Colorado College has seen its fortunes slowly improve with a 2-2-2 record over its past six games including garnering four out of a possible six points this past weekend against Western Michigan.
The Tigers will try to continue their improved play against fourth-place Denver (14-10-6, 8-7-3-2 National Collegiate Hockey Conference) this weekend in a home-and-home series that will determine the annual Gold Pan rivalry series.
There is no one specific aspect that has improved beyond a more consistent effort over the past four weeks.
"I think the guys are continuing to buy in, work hard and do the little things they need to do," Tigers coach Scott Owens said. "Our compete level is more consistent and we are getting small contributions from a number of people. Some of the younger guys are coming around and some of the older guys have been better."
Saturday's win was sparked by a superior team defensive effort with the forecheck forcing the Broncos out along the boards where the Tigers' better overall speed proved to be an advantage.
The six CC defensemen performed well, using their angles to minimize quality shots. The seventh-place Tigers (4-18-6, 4-9-5-1 NCHC) continue to block shots at a strong pace with 423, second in the league, led by junior Aaron Harstad's 63, second in the NCHC.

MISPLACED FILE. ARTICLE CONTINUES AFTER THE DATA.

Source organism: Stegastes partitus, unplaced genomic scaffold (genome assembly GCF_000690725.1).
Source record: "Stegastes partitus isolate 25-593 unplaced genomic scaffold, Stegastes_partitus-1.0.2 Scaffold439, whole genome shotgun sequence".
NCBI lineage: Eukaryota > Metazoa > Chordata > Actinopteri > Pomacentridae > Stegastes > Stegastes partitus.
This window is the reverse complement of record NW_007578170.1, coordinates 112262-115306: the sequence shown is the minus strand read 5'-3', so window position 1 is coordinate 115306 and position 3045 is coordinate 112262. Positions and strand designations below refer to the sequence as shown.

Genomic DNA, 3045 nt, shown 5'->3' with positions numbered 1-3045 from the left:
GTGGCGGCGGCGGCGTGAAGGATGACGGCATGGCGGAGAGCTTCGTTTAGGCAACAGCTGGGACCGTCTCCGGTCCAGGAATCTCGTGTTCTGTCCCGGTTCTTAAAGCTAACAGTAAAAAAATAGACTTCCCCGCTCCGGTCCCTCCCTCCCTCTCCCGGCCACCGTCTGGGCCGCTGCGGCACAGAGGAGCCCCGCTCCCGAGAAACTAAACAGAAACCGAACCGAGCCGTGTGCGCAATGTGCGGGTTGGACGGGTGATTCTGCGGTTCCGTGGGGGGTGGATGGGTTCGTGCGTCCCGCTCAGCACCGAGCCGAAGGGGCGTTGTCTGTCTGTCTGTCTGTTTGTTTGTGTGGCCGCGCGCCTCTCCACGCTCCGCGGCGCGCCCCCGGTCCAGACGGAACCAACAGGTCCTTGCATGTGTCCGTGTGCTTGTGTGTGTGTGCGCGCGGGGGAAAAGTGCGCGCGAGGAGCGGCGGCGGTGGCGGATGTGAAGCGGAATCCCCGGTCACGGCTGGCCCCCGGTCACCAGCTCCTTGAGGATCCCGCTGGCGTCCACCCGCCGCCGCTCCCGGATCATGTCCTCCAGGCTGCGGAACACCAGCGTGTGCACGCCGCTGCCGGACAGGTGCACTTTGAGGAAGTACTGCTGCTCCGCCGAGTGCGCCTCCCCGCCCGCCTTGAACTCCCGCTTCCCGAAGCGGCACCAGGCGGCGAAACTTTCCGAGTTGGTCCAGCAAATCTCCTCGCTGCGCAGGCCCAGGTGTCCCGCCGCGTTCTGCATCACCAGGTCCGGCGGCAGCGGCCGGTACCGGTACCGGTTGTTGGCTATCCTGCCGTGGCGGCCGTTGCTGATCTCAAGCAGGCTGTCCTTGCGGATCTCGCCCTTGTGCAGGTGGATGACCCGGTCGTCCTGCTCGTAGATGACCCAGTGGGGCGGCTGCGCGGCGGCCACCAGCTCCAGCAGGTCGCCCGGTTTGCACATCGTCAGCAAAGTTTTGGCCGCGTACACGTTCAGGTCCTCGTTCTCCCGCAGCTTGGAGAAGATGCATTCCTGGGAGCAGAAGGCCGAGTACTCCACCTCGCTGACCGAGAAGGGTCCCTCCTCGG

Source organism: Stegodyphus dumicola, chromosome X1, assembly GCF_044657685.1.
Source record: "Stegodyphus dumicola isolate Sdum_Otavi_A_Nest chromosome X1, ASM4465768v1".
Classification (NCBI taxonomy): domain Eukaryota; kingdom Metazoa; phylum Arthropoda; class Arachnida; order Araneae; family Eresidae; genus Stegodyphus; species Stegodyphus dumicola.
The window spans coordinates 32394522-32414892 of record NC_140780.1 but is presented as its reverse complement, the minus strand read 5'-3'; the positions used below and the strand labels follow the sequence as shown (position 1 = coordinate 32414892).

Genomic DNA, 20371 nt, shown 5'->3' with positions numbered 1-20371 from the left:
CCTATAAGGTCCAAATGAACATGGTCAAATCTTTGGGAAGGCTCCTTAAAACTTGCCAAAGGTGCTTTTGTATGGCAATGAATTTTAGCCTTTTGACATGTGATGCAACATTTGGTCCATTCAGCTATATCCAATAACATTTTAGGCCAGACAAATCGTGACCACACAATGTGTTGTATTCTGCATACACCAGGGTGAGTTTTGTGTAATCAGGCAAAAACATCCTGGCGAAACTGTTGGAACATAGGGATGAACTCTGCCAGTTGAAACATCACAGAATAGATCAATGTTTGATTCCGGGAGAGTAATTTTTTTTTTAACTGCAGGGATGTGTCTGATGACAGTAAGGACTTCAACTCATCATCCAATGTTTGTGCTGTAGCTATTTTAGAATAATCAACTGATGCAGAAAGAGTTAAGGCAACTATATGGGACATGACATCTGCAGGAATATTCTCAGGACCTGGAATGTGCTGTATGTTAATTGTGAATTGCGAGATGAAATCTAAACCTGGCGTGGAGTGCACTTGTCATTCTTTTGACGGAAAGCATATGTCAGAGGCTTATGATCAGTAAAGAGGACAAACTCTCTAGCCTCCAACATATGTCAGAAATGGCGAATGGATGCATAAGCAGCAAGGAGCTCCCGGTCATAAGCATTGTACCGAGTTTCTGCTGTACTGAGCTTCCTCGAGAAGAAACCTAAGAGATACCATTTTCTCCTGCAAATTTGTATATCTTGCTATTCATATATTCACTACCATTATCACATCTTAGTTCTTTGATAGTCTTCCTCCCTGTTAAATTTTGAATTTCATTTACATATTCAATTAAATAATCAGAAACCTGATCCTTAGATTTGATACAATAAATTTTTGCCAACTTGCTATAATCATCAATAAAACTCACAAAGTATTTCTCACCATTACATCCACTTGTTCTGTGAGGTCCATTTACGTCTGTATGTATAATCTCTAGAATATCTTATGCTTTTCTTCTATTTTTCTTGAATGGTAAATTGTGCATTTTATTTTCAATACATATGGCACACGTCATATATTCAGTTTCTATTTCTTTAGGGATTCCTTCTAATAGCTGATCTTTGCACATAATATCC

"We have been moving better and getting to the puck more quickly," Owens said. "That has helped our defense be a little better."
That has helped offset a still-struggling offense, which has managed 15 goals in six games, an improvement over the 1.73 (58th out of 59 D1 teams) entering the Miami series. The average has crept up to 1.93, 57th, ahead of Merrimack and Alabama-Huntsville.
"The goal scoring is still coming slowly," Owens said. "The (Luc) Gerdes, (Cody) Bradley and (Charlie) Taft line stepped up. Charlie had a good game Saturday and Archie (Skalbeck) has been one of the older guys who have been playing well."
"It was nice to get a home win a Saturday night," Taft said.
"People have been telling us we're close. Now we are starting to get some reward. It can only help everyone stay focused on getting better."